Walk It Out

Yesterday evening, I decided to hike.

A winding trail, seemingly, never ending. The gradual incline provided a formidable replacement for missing my bike ride to Santa Monica.  I was out there for two hours and 15 minutes.  It took me one and a half hours to reach the summit.  The total trip was, a jubilant, ten miles in length; round trip, from where I parked.  “You do the arithmetic.  Me do the language arts.”

I winded through Brown Mountain, with the sun painting me a few shades darker.  On the other side of the mountain, I felt relief from the radiant light.  I can’t even count the number of lizards and birds that I saw.  At the beginning of the hike, I would jump a little when I heard something rustle on the side.  As I went further up, I was more relaxed and less ecophobic; taking in the different aromas and sights that revealed themselves.

With mountain bikers passing me with intense looks of determination on their faces, I briskly took my time to reach First Saddle (My destination).    It felt good to climb this mountain.  My body appreciated it.  My mind was thankful for the break.  And my soul, my soul couldn’t contain itself.  I was smiling, jumping, talking to myself in spanish and working on some Tae Kwon Do moves.  To onlookers, I probably appeared to be a little off my rocker.  A crazy mountain man with Locs on his head, they might have presumed.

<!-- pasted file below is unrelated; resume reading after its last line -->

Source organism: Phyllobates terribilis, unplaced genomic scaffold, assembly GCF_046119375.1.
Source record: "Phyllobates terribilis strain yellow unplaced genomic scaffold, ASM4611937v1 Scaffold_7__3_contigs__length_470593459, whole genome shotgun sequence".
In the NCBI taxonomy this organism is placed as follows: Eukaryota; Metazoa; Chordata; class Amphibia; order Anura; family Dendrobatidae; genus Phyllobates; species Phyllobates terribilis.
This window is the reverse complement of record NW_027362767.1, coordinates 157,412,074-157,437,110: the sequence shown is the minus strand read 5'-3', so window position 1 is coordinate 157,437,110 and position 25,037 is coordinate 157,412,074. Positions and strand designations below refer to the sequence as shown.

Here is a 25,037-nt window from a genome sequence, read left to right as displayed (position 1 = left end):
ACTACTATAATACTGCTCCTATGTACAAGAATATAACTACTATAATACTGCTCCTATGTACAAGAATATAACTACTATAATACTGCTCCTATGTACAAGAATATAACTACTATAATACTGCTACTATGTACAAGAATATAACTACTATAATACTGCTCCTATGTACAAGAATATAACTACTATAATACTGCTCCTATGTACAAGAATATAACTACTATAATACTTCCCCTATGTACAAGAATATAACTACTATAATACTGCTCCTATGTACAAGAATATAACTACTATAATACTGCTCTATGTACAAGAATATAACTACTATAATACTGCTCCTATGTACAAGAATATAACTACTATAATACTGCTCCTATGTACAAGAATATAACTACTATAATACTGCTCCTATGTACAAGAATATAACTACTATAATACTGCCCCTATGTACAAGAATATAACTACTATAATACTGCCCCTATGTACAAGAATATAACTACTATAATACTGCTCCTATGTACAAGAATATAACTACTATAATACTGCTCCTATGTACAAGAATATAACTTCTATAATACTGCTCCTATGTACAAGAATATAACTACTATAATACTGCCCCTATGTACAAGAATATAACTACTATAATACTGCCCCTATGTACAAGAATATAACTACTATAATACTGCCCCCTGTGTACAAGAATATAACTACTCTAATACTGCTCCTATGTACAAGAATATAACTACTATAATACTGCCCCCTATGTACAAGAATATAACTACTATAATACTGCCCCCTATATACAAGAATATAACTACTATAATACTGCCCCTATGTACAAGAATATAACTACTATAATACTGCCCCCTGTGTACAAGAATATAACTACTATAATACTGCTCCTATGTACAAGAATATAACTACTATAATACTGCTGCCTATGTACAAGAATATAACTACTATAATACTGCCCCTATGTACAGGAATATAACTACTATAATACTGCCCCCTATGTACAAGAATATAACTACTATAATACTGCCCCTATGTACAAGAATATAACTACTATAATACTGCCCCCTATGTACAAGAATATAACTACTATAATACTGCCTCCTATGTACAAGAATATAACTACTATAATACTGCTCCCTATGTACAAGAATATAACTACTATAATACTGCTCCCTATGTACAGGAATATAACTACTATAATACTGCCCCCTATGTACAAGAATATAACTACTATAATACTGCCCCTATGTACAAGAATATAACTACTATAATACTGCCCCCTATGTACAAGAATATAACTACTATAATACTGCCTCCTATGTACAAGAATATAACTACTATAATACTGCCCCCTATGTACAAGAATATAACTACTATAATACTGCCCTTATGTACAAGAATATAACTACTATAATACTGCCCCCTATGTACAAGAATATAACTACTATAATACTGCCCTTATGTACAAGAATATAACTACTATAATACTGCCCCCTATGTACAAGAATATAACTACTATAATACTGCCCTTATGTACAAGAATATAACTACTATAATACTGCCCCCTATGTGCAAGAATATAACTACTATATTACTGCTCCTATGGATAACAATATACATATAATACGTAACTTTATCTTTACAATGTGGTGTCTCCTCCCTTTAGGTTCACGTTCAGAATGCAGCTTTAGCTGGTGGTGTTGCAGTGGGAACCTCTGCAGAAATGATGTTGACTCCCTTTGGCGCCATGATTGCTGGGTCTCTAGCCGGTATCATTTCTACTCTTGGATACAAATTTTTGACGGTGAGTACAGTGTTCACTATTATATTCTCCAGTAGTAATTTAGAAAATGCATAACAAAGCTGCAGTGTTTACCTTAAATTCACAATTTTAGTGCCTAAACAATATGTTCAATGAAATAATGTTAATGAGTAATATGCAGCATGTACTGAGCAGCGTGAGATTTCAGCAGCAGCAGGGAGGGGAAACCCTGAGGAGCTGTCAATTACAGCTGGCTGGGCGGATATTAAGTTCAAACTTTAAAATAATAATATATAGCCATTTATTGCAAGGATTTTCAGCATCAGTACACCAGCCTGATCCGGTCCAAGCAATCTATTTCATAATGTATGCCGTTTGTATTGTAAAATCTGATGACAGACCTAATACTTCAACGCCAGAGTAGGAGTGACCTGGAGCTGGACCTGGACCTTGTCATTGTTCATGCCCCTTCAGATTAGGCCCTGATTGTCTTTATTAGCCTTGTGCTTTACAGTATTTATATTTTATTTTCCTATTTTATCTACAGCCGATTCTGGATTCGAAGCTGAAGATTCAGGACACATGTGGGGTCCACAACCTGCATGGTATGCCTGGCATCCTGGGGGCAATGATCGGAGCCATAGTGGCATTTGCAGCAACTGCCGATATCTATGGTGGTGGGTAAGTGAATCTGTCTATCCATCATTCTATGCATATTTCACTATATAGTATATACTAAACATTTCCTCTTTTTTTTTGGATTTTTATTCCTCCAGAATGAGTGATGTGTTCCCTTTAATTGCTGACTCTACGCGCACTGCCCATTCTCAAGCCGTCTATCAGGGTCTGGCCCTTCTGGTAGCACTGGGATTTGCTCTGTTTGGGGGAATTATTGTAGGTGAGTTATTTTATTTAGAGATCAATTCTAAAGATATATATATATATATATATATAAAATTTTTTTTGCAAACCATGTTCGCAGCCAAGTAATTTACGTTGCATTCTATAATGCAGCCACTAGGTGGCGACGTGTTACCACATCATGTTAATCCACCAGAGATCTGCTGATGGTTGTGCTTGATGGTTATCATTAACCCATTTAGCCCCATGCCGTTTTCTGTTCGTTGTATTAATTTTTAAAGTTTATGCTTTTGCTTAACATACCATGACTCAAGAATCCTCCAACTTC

There are way too many trails around the greater Los Angeles area to not take advantage of.  I look forward to more exploring of these massive lumps of earth that make me feel insignificant at times.

Ted, if you happen to read this, I’m at 14 Mountain Ache Miles; I’m coming for ya!

If anyone wants to go hiking, let me know.

Evelyn is wrapping up her ballet class and her teacher ran out and was speaking to someone at the front desk.  I overheard their conversation.

“There’s this new girl that is actually pretty good for her first time”

“What’s her name?”

“I don’t know,” burped the reacher.

This is when I intervened, “It could be my wife, Evelyn.”

The teacher responds, “What is she wearing?”

So I say, “The gray, cotton, tights and the aura, also known as the glow (go to 1:02).”

He nodded and knew exactly who I was talking about.

As usual, Evelyn is leaving an impact wherever she steps.  I’m happy to be walking with her; sometimes in front, sometimes in back but usually beside her.

With all of this walking, we’re going to have some really strong legs!

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